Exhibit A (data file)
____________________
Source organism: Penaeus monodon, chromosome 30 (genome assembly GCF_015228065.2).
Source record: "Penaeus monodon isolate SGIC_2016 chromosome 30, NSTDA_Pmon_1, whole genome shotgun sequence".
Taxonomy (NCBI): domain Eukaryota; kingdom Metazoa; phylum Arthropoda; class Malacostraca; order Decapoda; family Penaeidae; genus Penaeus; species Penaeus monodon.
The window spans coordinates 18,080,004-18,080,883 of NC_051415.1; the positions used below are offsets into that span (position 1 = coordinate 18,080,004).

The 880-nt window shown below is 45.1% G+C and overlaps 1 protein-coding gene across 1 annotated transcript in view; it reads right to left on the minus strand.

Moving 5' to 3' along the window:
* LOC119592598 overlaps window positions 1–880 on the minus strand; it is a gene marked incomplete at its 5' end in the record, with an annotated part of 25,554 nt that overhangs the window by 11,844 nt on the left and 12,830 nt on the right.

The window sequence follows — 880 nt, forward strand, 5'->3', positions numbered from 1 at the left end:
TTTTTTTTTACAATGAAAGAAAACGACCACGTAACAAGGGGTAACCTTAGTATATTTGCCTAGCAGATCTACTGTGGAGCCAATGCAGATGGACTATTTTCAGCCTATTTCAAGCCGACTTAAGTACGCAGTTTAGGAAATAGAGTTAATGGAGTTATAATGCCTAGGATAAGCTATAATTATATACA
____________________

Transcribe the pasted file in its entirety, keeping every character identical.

Source organism: Penaeus monodon, chromosome 30 (genome assembly GCF_015228065.2).
Source record: "Penaeus monodon isolate SGIC_2016 chromosome 30, NSTDA_Pmon_1, whole genome shotgun sequence".
Taxonomy (NCBI): domain Eukaryota; kingdom Metazoa; phylum Arthropoda; class Malacostraca; order Decapoda; family Penaeidae; genus Penaeus; species Penaeus monodon.
The window spans coordinates 18,080,004-18,080,883 of NC_051415.1; the positions used below are offsets into that span (position 1 = coordinate 18,080,004).

The 880-nt window shown below is 45.1% G+C and overlaps 1 protein-coding gene across 1 annotated transcript in view; it reads right to left on the minus strand.

Moving 5' to 3' along the window:
* LOC119592598 overlaps window positions 1–880 on the minus strand; it is a gene marked incomplete at its 5' end in the record, with an annotated part of 25,554 nt that overhangs the window by 11,844 nt on the left and 12,830 nt on the right.

The window sequence follows — 880 nt, forward strand, 5'->3', positions numbered from 1 at the left end:
TTTTTTTTTACAATGAAAGAAAACGACCACGTAACAAGGGGTAACCTTAGTATATTTGCCTAGCAGATCTACTGTGGAGCCAATGCAGATGGACTATTTTCAGCCTATTTCAAGCCGACTTAAGTACGCAGTTTAGGAAATAGAGTTAATGGAGTTATAATGCCTAGGATAAGCTATAATTATATACA